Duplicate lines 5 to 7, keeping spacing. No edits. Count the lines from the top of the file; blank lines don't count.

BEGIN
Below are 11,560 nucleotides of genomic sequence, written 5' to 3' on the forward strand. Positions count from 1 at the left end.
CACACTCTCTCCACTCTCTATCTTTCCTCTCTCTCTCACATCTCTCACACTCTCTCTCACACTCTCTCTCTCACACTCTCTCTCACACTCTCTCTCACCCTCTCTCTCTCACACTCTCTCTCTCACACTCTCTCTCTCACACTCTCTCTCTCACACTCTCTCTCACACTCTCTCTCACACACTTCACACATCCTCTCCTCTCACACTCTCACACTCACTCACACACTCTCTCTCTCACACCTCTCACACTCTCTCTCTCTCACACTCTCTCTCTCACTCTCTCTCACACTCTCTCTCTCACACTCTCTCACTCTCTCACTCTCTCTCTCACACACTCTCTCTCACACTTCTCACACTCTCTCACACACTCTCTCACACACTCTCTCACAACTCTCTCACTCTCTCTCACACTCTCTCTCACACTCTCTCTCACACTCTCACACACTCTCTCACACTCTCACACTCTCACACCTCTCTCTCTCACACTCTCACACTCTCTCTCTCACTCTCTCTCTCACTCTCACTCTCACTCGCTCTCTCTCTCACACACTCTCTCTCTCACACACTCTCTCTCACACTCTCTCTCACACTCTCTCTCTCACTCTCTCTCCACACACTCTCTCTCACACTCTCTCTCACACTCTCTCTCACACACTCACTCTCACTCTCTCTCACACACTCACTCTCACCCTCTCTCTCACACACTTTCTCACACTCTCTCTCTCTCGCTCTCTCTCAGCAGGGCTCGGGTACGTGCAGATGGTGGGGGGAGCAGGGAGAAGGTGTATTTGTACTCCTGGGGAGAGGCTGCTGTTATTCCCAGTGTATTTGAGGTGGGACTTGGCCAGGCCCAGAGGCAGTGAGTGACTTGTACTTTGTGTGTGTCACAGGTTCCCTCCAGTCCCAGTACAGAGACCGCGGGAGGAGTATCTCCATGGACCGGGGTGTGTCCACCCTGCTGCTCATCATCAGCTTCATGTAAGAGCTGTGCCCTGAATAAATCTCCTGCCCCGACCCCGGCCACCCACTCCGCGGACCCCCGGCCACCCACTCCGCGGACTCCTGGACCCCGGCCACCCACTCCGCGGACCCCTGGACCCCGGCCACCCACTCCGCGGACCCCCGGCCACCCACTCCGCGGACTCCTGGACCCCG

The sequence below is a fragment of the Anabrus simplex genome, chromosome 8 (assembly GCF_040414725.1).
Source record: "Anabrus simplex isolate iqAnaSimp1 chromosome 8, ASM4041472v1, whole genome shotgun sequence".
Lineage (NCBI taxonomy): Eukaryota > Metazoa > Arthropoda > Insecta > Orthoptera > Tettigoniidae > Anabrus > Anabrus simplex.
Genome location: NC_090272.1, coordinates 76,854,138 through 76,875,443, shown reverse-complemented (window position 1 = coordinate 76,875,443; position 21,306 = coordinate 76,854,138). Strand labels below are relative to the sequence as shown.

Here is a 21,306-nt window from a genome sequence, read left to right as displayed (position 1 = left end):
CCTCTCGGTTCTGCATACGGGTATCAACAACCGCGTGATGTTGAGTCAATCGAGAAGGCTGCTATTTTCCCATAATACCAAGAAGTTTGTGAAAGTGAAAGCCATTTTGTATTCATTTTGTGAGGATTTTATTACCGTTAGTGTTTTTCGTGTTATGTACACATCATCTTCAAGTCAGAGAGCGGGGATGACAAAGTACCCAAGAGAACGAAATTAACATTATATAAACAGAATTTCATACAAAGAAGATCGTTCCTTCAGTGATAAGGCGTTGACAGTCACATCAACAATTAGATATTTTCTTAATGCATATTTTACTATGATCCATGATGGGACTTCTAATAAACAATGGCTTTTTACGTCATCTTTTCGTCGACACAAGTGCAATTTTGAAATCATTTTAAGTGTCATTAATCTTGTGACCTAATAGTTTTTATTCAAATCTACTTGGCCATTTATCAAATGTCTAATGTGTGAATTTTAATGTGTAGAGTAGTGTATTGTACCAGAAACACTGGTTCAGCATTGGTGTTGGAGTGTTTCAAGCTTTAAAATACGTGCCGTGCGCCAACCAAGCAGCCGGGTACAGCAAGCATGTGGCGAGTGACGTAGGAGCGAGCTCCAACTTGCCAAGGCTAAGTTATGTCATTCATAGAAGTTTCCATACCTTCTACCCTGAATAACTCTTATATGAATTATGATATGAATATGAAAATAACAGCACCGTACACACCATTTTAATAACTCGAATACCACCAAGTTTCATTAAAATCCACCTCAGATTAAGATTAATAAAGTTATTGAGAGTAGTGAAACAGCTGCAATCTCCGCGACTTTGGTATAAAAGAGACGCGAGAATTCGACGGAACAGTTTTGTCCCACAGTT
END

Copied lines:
Lineage (NCBI taxonomy): Eukaryota > Metazoa > Arthropoda > Insecta > Orthoptera > Tettigoniidae > Anabrus > Anabrus simplex.
Genome location: NC_090272.1, coordinates 76,854,138 through 76,875,443, shown reverse-complemented (window position 1 = coordinate 76,875,443; position 21,306 = coordinate 76,854,138). Strand labels below are relative to the sequence as shown.

Here is a 21,306-nt window from a genome sequence, read left to right as displayed (position 1 = left end):